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Consider following code in Scala:

object Test {
  class A {}

  class B extends A {}

  class AI extends A {
    def sayHello: String = "Hello from AI"
  }

  implicit def AtoAI(a: A): AI = a

  class BI extends B {
    def sayHello: String = "Hello from BI"
  }

  implicit def BtoBI(b: B): BI = b

  def main(args: Array[String]) {
    val a = new A
    println(a.sayHello)

    val b = new B
    println(b.sayHello)
  }
}

The use of implicits results in looping code. In fact, disassemblying reveals, that generated conversion methods have only a goto 0 inside:

public Test$AI AtoAI(Test$A);
  Code:
   0:   goto    0

public Test$BI BtoBI(Test$B);
  Code:
   0:   goto    0

What causes that behaviour? I understand, that a hierarchy of classes here is a suspect, but implicit conversion should be applied only once.

I use Scala 2.9.1

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2  
I cannot understand why the code compiles at all (I verified that it does compile). Wouldn't you have to downcast inside the implicit conversion method? –  ziggystar Jan 13 '12 at 11:05
    
Actually, me neither. It is the case isolated from a bigger part of code. –  Rafał Rawicki Jan 13 '12 at 11:18

2 Answers 2

up vote 12 down vote accepted

Not nice but I would definitely not call it a bug.

It boils down to

class A

class B

implicit def aToB(a: A) : B = a

There is no need for the two sides of the conversion to be related in any way. The implicit is just the same thing as writing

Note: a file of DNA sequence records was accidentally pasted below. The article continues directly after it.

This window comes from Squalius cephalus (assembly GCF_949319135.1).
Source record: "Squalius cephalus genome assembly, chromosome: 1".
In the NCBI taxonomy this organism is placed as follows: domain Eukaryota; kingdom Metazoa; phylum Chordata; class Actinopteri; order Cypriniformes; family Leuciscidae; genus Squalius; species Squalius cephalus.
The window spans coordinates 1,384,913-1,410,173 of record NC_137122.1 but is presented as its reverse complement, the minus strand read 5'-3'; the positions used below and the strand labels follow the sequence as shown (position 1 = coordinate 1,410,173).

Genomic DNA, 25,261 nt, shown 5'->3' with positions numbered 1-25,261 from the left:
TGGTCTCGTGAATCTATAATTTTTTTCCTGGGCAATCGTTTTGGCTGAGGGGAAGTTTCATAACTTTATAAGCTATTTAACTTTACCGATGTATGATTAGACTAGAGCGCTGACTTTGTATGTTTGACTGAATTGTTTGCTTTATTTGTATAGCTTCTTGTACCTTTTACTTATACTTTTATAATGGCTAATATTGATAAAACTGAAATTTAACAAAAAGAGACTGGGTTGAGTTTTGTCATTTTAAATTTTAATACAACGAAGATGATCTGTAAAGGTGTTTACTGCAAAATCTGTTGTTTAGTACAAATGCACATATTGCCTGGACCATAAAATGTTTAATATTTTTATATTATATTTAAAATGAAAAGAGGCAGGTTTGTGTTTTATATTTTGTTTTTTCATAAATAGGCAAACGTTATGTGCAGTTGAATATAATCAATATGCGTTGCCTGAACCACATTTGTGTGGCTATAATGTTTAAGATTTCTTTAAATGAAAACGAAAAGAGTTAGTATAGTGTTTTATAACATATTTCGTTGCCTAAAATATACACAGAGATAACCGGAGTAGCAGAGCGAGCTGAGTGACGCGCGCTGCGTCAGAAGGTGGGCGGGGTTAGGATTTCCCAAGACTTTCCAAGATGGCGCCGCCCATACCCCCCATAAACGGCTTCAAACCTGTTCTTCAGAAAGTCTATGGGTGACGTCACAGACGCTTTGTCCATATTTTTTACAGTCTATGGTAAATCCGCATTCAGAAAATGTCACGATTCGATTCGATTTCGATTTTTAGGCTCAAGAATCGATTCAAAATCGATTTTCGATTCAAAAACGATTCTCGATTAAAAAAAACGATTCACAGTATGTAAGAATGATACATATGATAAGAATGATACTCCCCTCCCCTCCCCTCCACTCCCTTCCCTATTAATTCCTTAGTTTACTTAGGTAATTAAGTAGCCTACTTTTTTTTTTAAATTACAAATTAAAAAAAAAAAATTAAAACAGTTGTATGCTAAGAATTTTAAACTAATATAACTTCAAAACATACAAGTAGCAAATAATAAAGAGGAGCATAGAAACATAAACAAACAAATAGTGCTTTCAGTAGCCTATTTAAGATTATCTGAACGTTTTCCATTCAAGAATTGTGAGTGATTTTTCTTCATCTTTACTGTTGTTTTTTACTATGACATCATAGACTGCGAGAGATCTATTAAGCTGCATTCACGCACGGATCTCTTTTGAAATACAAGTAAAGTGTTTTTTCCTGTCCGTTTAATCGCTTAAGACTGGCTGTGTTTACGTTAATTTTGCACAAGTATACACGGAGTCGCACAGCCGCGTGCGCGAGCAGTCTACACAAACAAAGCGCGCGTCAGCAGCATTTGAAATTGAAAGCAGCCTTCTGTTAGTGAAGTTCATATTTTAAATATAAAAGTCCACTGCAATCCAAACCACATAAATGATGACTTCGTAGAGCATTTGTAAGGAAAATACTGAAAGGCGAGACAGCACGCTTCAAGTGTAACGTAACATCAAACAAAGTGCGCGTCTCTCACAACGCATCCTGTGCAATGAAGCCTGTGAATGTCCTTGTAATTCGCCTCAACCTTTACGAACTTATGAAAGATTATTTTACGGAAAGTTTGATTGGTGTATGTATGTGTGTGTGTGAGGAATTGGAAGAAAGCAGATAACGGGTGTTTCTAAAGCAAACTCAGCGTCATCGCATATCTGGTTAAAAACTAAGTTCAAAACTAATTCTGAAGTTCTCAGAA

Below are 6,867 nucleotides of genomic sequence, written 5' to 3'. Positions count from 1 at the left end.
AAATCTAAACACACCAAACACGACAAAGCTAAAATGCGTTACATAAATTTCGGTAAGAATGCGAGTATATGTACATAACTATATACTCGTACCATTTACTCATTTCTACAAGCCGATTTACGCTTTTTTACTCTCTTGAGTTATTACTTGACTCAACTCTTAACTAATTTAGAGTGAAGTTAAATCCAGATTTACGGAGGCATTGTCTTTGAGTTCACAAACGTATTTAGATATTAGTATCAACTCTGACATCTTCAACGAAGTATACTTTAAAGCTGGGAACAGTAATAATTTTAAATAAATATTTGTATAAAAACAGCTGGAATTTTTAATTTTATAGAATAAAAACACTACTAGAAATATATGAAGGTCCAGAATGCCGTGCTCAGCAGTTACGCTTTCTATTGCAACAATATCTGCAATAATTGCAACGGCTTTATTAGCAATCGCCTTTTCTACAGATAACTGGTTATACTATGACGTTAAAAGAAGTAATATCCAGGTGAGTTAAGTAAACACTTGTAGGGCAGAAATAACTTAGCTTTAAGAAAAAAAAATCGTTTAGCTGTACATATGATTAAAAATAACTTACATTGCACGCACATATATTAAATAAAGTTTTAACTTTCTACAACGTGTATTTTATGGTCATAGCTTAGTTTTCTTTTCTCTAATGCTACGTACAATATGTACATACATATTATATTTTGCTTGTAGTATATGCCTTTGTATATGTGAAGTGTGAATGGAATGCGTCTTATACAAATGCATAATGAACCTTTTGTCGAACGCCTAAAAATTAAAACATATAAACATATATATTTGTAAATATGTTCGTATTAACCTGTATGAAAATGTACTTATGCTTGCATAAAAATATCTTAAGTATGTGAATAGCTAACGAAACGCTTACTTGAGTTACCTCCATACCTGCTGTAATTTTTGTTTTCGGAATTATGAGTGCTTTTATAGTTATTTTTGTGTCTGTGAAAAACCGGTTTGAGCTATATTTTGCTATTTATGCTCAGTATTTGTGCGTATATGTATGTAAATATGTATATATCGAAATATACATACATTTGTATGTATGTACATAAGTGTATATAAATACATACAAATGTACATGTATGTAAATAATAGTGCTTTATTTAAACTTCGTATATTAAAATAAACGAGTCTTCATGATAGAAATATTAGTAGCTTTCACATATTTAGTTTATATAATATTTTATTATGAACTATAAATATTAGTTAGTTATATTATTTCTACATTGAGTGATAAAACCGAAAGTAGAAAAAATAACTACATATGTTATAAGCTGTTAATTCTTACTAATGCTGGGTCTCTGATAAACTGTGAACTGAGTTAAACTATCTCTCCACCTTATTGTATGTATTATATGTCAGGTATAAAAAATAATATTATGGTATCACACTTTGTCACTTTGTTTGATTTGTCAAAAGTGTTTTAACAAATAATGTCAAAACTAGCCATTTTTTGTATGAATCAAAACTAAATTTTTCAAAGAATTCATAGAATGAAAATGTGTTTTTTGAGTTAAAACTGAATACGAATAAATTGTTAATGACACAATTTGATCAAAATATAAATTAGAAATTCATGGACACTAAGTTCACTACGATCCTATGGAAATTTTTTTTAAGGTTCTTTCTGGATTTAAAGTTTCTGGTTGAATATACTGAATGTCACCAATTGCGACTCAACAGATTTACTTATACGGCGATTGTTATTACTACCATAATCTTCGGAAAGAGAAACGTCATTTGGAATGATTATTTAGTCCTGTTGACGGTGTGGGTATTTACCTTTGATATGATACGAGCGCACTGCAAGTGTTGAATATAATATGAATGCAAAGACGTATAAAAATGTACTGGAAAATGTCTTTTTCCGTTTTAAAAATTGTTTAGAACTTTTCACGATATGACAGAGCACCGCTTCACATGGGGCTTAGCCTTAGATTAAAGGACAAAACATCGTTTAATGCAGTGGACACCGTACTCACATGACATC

implicit def aToB(a: A): B = aToB(a)

because the compiler inserts the aToB call in order to convert the result a to the required return type B.

The goto 0 implementation is just a tail call optimization. The compiler might probably gives a warning when it generates a method that starts this way.

Maybe there could be a rule that implicit methods are not available as implicits inside their own body. But it does not always create an infinite loop

implicit def listAToListB(l: list[A] = l match {
  case Nil => Nil
  case x:xs => toB(x) :: xs // equivalent to toB(x) :: listAToList[B](xs)
}

(ok this is just a map(toB)). Anyway the same could happen with two mutually recursive implicits. In my opinion, it's not worthwhile to tweak the spec just to avoid some possibility to write an infinite, do nothing loop, among many others. But a warning when such a loop is detected, irrespective of implicits, would be nice.

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Nice answer! o/cU –  ron Jan 13 '12 at 12:41
    
Thanks for the answer! –  Rafał Rawicki Jan 13 '12 at 12:46

I cannot understand why the code compiles at all. I verified that it does compile. Wouldn't you have to downcast inside the implicit conversion method?

Didier points out, that the implicit conversion gets applied recursively, which means the code can compile without a downcast.

The following code adds the downcasts (which should not change the runtime behavior). It fails at runtime with the failing casts. So this looks like a compiler bug to me. As Didier says, the explicit downcast prevents the recursive application of the implicit conversion here.

object Test {
  class A {}

  class B extends A {}

  class AI extends A {
    def sayHello: String = "Hello from AI"
  }

  implicit def AtoAI(a: A): AI = a.asInstanceOf[AI]

  class BI extends B {
    def sayHello: String = "Hello from BI"
  }

  implicit def BtoBI(b: B): BI = b.asInstanceOf[BI]

  def main(args: Array[String]) {
    val a = new A
    println(a.sayHello)

    val b = new B
    println(b.sayHello)
  }
}

Finishing by answering the question: you call a method of AI on an object of class A that doesn't have this method. Obviously this can't work. What happens is unspecified; in your case it was an infinite loop.

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1  
Adding a (failing) downcast does change the behavior, because with the downcast, the compiler will not try to insert an implicit conversion. –  Didier Dupont Jan 13 '12 at 12:24
    
Thanks for the answer! –  Rafał Rawicki Jan 13 '12 at 12:46

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